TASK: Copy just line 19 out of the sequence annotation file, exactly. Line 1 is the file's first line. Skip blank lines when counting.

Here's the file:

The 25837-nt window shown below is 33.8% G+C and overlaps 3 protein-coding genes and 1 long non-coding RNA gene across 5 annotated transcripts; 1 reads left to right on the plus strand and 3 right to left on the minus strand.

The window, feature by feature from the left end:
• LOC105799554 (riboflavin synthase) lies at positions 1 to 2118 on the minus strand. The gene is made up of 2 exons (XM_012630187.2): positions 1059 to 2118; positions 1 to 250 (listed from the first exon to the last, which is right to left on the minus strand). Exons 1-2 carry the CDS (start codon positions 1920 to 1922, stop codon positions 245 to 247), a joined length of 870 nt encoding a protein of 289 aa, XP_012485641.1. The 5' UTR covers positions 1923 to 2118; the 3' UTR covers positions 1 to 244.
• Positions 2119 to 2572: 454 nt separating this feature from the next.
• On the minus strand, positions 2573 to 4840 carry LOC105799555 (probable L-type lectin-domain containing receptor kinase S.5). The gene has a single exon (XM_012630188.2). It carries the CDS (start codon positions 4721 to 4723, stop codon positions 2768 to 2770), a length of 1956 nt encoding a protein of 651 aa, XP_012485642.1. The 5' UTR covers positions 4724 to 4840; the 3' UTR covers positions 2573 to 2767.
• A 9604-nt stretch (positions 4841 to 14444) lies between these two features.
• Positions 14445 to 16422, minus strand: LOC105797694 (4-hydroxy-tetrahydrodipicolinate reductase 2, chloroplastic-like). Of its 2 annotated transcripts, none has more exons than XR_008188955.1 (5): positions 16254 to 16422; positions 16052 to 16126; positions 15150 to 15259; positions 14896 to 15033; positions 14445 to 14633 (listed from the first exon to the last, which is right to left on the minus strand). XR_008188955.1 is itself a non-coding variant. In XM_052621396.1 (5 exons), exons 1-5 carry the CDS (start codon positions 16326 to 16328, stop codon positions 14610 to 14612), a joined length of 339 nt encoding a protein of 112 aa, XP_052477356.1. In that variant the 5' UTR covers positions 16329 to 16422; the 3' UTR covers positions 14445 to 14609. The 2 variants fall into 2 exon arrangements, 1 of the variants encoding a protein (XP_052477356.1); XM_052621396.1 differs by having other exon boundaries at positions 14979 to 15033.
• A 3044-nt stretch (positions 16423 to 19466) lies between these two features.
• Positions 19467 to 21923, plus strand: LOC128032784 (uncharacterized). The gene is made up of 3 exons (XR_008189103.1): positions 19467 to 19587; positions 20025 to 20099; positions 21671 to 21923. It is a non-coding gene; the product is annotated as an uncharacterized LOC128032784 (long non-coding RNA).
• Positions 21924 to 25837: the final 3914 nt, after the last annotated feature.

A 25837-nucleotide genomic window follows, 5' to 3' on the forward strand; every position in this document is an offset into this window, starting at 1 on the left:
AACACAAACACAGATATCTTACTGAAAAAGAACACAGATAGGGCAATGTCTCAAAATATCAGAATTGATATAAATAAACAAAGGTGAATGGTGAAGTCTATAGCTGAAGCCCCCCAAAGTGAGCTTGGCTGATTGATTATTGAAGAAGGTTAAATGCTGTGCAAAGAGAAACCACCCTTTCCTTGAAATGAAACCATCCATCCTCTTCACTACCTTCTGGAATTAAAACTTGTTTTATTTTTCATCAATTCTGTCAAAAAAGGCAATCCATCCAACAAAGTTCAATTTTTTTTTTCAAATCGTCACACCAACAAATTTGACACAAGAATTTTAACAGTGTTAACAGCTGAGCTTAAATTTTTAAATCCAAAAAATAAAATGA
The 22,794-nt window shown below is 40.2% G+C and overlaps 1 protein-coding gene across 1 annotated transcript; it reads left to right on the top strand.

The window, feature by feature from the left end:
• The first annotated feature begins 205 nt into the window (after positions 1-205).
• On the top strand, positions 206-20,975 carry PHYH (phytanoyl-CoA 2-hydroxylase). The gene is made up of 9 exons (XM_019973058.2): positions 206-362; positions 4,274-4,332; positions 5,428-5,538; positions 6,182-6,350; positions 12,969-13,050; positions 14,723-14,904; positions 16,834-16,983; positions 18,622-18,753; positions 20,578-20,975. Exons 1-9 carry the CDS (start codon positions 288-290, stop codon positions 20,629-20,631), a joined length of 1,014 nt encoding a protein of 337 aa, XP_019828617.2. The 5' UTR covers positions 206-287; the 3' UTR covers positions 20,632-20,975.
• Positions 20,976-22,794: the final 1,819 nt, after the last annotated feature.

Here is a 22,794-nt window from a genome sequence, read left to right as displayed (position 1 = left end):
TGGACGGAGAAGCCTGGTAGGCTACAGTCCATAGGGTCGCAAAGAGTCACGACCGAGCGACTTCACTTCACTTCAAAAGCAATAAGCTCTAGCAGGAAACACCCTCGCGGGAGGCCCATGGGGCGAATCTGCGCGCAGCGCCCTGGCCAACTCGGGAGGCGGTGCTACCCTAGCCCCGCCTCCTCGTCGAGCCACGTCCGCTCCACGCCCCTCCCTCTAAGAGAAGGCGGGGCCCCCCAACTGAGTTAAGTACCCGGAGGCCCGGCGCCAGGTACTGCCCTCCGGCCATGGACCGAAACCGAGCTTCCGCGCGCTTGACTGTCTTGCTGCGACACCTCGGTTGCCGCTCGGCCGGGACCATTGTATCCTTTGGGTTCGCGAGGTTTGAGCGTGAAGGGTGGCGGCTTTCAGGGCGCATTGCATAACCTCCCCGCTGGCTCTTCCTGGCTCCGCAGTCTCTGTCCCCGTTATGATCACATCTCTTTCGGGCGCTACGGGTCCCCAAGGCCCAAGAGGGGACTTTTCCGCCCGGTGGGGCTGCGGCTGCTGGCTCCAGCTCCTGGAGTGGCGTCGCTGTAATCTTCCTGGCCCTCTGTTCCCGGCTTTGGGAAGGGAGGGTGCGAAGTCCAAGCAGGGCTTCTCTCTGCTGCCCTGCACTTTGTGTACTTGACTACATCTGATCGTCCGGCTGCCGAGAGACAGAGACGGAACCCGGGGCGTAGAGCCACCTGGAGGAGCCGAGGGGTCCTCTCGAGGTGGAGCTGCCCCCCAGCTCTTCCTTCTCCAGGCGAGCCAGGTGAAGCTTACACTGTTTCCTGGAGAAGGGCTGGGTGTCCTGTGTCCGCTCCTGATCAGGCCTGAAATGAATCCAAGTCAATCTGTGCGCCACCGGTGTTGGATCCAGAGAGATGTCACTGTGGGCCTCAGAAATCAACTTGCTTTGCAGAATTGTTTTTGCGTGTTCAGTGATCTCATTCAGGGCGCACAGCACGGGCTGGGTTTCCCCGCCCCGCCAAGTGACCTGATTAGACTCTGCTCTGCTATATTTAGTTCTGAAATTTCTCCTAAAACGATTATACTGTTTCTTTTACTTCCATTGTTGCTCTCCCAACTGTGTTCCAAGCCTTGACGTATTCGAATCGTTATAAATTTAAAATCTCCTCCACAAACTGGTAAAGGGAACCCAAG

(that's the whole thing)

TGGACGGAGAAGCCTGGTAGGCTACAGTCCATAGGGTCGCAAAGAGTCACGACCGAGCGACTTCACTTCACTTCAAAAGCAATAAGCTCTAGCAGGAAACACCCTCGCGGGAGGCCCATGGGGCGAATCTGCGCGCAGCGCCCTGGCCAACTCGGGAGGCGGTGCTACCCTAGCCCCGCCTCCTCGTCGAGCCACGTCCGCTCCACGCCCCTCCCTCTAAGAGAAGGCGGGGCCCCCCAACTGAGTTAAGTACCCGGAGGCCCGGCGCCAGGTACTGCCCTCCGGCCATGGACCGAAACCGAGCTTCCGCGCGCTTGACTGTCTTGCTGCGACACCTCGGTTGCCGCTCGGCCGGGACCATTGTATCCTTTGGGTTCGCGAGGTTTGAGCGTGAAGGGTGGCGGCTTTCAGGGCGCATTGCATAACCTCCCCGCTGGCTCTTCCTGGCTCCGCAGTCTCTGTCCCCGTTATGATCACATCTCTTTCGGGCGCTACGGGTCCCCAAGGCCCAAGAGGGGACTTTTCCGCCCGGTGGGGCTGCGGCTGCTGGCTCCAGCTCCTGGAGTGGCGTCGCTGTAATCTTCCTGGCCCTCTGTTCCCGGCTTTGGGAAGGGAGGGTGCGAAGTCCAAGCAGGGCTTCTCTCTGCTGCCCTGCACTTTGTGTACTTGACTACATCTGATCGTCCGGCTGCCGAGAGACAGAGACGGAACCCGGGGCGTAGAGCCACCTGGAGGAGCCGAGGGGTCCTCTCGAGGTGGAGCTGCCCCCCAGCTCTTCCTTCTCCAGGCGAGCCAGGTGAAGCTTACACTGTTTCCTGGAGAAGGGCTGGGTGTCCTGTGTCCGCTCCTGATCAGGCCTGAAATGAATCCAAGTCAATCTGTGCGCCACCGGTGTTGGATCCAGAGAGATGTCACTGTGGGCCTCAGAAATCAACTTGCTTTGCAGAATTGTTTTTGCGTGTTCAGTGATCTCATTCAGGGCGCACAGCACGGGCTGGGTTTCCCCGCCCCGCCAAGTGACCTGATTAGACTCTGCTCTGCTATATTTAGTTCTGAAATTTCTCCTAAAACGATTATACTGTTTCTTTTACTTCCATTGTTGCTCTCCCAACTGTGTTCCAAGCCTTGACGTATTCGAATCGTTATAAATTTAAAATCTCCTCCACAAACTGGTAAAGGGAACCCAAG